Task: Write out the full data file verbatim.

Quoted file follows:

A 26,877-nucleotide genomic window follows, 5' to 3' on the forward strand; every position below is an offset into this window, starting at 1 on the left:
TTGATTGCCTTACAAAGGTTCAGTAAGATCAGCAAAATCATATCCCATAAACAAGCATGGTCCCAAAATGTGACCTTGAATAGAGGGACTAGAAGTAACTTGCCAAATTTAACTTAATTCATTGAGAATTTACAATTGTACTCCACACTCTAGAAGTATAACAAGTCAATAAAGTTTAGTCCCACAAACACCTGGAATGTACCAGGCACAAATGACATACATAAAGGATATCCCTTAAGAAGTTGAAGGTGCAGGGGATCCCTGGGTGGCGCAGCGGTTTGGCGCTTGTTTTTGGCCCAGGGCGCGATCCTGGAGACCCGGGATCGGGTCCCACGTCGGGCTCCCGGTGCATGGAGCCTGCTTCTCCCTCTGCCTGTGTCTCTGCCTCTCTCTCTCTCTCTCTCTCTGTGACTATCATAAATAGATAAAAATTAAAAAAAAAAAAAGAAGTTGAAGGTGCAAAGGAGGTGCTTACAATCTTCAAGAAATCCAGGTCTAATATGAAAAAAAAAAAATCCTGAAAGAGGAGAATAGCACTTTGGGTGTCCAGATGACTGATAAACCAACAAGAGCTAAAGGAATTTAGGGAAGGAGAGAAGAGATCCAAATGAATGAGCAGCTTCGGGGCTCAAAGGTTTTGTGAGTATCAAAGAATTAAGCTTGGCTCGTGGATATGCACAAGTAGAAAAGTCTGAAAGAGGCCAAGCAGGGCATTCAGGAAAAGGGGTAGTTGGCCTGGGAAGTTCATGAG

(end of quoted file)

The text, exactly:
A 26,877-nucleotide genomic window follows, 5' to 3' on the forward strand; every position below is an offset into this window, starting at 1 on the left:
TTGATTGCCTTACAAAGGTTCAGTAAGATCAGCAAAATCATATCCCATAAACAAGCATGGTCCCAAAATGTGACCTTGAATAGAGGGACTAGAAGTAACTTGCCAAATTTAACTTAATTCATTGAGAATTTACAATTGTACTCCACACTCTAGAAGTATAACAAGTCAATAAAGTTTAGTCCCACAAACACCTGGAATGTACCAGGCACAAATGACATACATAAAGGATATCCCTTAAGAAGTTGAAGGTGCAGGGGATCCCTGGGTGGCGCAGCGGTTTGGCGCTTGTTTTTGGCCCAGGGCGCGATCCTGGAGACCCGGGATCGGGTCCCACGTCGGGCTCCCGGTGCATGGAGCCTGCTTCTCCCTCTGCCTGTGTCTCTGCCTCTCTCTCTCTCTCTCTCTCTGTGACTATCATAAATAGATAAAAATTAAAAAAAAAAAAAGAAGTTGAAGGTGCAAAGGAGGTGCTTACAATCTTCAAGAAATCCAGGTCTAATATGAAAAAAAAAAAATCCTGAAAGAGGAGAATAGCACTTTGGGTGTCCAGATGACTGATAAACCAACAAGAGCTAAAGGAATTTAGGGAAGGAGAGAAGAGATCCAAATGAATGAGCAGCTTCGGGGCTCAAAGGTTTTGTGAGTATCAAAGAATTAAGCTTGGCTCGTGGATATGCACAAGTAGAAAAGTCTGAAAGAGGCCAAGCAGGGCATTCAGGAAAAGGGGTAGTTGGCCTGGGAAGTTCATGAG